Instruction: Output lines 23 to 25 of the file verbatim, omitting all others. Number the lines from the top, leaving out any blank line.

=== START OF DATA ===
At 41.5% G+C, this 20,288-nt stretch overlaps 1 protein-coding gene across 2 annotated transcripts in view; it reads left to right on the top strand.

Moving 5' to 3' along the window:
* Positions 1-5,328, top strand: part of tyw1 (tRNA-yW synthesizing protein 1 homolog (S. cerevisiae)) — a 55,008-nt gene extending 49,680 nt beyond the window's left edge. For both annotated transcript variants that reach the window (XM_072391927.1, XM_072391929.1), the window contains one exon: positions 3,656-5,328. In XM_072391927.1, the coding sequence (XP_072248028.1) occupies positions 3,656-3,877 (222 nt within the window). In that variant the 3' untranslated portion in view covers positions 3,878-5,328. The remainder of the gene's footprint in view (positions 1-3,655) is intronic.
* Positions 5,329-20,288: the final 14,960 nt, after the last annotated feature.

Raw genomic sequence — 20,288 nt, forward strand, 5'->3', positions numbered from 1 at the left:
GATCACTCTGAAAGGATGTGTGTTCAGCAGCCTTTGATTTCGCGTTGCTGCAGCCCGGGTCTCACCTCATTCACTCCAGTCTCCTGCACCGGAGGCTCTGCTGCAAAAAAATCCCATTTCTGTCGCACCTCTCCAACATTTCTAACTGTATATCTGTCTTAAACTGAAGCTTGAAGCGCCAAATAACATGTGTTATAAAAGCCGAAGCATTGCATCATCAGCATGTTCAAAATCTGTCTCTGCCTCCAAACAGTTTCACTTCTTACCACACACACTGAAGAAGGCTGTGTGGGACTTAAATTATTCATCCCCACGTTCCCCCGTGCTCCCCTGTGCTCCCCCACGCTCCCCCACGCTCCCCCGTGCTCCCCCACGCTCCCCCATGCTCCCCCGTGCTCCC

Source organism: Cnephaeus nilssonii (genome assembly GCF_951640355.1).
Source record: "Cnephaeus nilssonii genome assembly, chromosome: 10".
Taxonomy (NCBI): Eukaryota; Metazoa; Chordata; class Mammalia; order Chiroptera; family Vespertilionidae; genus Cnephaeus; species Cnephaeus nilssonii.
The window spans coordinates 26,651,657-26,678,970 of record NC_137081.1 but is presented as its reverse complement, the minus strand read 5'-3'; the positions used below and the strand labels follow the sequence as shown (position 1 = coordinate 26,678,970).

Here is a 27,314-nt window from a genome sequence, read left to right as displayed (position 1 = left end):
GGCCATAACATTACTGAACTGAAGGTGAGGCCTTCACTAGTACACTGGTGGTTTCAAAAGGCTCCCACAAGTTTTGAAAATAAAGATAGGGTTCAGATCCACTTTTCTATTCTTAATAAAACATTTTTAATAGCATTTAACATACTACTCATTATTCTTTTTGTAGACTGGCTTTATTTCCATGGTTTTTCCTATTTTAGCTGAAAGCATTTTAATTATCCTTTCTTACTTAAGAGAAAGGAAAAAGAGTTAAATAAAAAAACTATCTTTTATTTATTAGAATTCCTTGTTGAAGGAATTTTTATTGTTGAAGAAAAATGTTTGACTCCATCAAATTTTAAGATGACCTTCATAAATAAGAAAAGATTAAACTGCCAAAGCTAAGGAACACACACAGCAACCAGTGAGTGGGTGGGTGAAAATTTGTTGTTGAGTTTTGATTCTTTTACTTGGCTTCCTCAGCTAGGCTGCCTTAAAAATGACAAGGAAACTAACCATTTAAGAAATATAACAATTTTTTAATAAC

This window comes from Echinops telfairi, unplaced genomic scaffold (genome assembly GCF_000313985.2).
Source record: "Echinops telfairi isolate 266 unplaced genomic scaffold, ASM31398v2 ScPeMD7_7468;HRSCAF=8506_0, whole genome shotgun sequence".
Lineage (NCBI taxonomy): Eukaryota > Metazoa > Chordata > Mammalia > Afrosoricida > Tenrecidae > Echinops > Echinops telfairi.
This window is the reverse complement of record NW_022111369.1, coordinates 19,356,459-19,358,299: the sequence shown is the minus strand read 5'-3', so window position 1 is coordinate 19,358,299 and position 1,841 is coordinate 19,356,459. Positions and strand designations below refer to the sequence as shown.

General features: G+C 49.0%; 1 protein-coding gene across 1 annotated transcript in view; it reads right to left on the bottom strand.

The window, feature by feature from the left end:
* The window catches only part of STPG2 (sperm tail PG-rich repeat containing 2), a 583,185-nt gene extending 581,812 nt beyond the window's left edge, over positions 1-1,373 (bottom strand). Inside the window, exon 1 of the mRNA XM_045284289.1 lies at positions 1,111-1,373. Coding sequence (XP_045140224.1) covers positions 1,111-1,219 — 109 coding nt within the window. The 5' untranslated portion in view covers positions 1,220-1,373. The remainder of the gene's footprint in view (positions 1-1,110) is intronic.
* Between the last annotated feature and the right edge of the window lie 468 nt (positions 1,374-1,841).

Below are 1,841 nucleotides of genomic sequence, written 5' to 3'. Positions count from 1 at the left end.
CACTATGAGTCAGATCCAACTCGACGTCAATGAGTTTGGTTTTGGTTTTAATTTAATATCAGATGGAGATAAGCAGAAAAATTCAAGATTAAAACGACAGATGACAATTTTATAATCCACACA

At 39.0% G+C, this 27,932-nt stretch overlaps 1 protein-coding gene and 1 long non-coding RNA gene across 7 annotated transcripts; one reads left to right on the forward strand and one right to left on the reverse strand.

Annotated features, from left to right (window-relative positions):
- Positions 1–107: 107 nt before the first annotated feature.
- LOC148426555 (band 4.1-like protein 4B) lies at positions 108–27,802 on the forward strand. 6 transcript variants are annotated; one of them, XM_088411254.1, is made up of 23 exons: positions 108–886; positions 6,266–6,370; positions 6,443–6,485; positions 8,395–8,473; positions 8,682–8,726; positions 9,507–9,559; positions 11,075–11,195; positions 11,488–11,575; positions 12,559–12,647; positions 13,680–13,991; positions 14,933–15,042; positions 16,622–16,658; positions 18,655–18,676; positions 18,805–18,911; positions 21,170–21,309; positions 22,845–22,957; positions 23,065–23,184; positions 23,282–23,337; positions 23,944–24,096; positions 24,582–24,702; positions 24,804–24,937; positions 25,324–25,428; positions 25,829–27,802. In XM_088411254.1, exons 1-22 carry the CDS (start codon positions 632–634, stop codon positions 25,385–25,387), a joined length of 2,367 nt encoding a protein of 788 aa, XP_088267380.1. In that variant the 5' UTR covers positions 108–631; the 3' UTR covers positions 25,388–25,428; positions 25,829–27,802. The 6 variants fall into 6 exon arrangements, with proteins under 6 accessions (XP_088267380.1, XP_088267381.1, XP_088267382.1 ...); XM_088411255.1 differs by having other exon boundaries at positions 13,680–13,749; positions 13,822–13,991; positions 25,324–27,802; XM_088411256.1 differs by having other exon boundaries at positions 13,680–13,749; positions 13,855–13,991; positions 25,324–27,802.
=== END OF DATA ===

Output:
At 39.0% G+C, this 27,932-nt stretch overlaps 1 protein-coding gene and 1 long non-coding RNA gene across 7 annotated transcripts; one reads left to right on the forward strand and one right to left on the reverse strand.

Annotated features, from left to right (window-relative positions):
- Positions 1–107: 107 nt before the first annotated feature.